3 Smart Ways to Save on Your Fabulous Wedding Without Going Broke

We all want to be as smart as possible about when to spend a lot and when to spend a little.



protea wedding isle decor bride holding bouquet
Photos: Jenna Leigh Photography and Christine Clark 

 

OK, we know it can feel like a dirty word for brides to be, but a budget can actually be a blessing in disguise. So you don’t end up blowing your funds in the first month of planning on whimsical purchases like mini favors bottles that you won’t use or hot-pink linens that you'll end up scrapping, you can use the numbers to help keep your mind on the big picture—and what’s really important to you. Feeling “meh” about flowers but can’t wait to nom on your wedding feast? Funnel your dough into the catering budget and cut down on your florist’s share. Realize you (probably) can’t have it all, so distribute the cash according to each area’s value to you and your guy. After all, it’s your money and your day—and that’s the real bottom line.

 

That’s why we’re always on the lookout for when to steal and when to splurge. Here are a couple of our favorite luxe vs. less contenders to keep your budget balanced in the direction that’s right for you.

 

Single protea vs. bouquet

Talk about a pretty penny. Flower prices can easily rival your food budget. Major bummer. We also know that, for many a lady, it’s not a wedding without the bouquet she’s been imagining walking down the aisle with since she was in grade school. What’s a gal to do? While the luscious waterfall bouquets, heavy with boughs and dripping with blooms, are totally to die for and definitely worth the splurge for floral-fanatic women (think $200 and up), try going the steal route with a quick, minimalist switch that’s still way pretty and on-trend: one or a few statement-making king proteas tied with a trailing ribbon. These chunky tropicals are heartier than your average wedding bloom, so they’ll be easier to work with for D.I.Y.-ers who need to buy their goods early. Plus, no complex artistic arranging skills needed, and these babes will set you back less than 20 bucks each.

 

Sheet cake vs. custom tiers

We've gabbed a lot about alternative desserts (hey, what can we say? We love us some treats!), from doughnuts to pie to cookie bars to local cakes, all options that can be hundreds of dollars cheaper than the splurge of the iconic tiered custom wedding cakes. All those sugar flowers, scrollwork and metallic shading cost money! One of our easiest steal alternatives for ladies who still want a tasty sweet finish to the wedding meal? Sheet cakes (with a mini “cut cake” for the couple) are a classic workaround since the decorations and tiers are what really nudge wedding cake costs up. We say skip the boutique wedding-cake bakeries altogether and get a sheet-cake you love that will win over guests in the flavor department—think chantilly from Ted’s Bakery or lemon crunch from Diamond Head Market & Grill. Servers can cut it, plate it and pass it out to guests, so no one needs to see it in sheet form. As for your mini cut cake? A cheap grocery store number oughta do the trick. After all, when it comes to the actual eating, you’ll probably want to tap into that sheet-cake, too!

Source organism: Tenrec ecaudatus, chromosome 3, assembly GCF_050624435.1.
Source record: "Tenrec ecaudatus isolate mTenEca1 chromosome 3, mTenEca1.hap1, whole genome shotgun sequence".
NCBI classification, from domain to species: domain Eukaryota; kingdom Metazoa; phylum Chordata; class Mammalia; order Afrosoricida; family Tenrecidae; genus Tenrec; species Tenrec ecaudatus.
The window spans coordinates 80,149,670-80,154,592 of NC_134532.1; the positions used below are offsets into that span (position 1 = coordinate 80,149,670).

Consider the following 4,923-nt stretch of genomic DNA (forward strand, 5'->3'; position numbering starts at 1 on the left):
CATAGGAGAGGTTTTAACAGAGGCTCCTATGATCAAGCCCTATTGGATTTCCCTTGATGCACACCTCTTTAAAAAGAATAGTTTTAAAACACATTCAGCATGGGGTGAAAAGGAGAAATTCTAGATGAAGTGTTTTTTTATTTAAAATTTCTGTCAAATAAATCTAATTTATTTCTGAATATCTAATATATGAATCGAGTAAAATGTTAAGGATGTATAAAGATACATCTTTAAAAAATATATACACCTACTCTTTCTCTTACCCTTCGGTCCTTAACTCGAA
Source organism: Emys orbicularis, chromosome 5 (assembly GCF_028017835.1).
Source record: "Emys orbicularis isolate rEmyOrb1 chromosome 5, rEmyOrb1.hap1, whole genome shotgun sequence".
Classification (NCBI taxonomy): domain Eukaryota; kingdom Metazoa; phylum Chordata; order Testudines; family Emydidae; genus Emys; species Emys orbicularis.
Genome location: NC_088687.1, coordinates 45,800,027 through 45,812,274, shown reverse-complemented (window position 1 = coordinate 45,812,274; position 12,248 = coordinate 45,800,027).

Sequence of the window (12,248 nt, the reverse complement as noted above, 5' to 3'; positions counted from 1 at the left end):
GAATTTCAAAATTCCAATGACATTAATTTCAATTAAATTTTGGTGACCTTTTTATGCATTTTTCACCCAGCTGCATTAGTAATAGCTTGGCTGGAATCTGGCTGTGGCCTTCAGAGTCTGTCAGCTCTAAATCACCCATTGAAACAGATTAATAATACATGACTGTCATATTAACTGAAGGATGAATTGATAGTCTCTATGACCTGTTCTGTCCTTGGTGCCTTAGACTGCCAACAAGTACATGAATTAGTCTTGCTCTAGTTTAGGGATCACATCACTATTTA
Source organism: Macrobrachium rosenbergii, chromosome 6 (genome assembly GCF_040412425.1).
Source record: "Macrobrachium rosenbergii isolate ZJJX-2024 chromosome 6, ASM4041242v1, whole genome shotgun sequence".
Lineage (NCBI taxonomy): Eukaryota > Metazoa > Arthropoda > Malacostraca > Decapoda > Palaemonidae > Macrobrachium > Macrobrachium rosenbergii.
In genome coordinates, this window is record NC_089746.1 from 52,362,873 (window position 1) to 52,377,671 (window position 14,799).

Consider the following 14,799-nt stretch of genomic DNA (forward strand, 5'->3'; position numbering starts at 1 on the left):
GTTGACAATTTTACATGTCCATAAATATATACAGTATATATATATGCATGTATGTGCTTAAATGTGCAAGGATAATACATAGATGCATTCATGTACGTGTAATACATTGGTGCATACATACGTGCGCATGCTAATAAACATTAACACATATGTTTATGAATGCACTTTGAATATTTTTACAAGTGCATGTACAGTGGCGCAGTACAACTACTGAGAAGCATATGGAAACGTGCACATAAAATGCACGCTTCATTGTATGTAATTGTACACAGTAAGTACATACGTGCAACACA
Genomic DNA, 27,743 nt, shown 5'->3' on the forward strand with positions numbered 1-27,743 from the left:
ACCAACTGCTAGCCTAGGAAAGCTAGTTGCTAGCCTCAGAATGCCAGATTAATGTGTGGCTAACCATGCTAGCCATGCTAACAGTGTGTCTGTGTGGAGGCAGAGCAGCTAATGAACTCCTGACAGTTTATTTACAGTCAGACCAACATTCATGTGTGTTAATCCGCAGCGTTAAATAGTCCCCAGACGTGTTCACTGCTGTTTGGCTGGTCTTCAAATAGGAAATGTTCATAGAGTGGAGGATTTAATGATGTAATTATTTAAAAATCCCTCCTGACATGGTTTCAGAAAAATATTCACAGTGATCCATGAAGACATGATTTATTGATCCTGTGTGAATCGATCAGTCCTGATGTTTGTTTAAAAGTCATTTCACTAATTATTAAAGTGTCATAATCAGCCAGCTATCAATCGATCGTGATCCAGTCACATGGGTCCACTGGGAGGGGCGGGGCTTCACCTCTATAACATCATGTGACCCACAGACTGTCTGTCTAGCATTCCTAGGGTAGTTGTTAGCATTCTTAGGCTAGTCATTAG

Bartender vs. table wine and kegs

Start with the labor, then the hours, then the liquor. Then you've got glassware rental (which runs higher than you'd expect!), ice, any costs for mixers, garnishes, fancy straw or napkins—oh, and do you need to actually rent a physical bar, umbrella covering or table? Getting hand-mixed, fresh cocktails is an undeniable crowd pleaser but it’s also a serious splurge, so if you’re going that route make sure you're factoring in a good couple thousand or more for a 100-person affair.

 

Your venue, legal requirements or size of your party could all affect the plausibility of this steal, but, if you can pull it off, table wine (or even kegs!) can be a real moola-saver. Set out the red bottles early and task a pal with bringing out the chilled white bottles at the last moment, aiming for eight to 10 bottles total per table. Pro tip: Try to incorporate the bottles into the table décor for a sort of functional centerpiece, like arranging them with flowers or trinkets, on wood slices or in pretty buckets.

 

READ MORE STORIES BY NATALIE SCHACK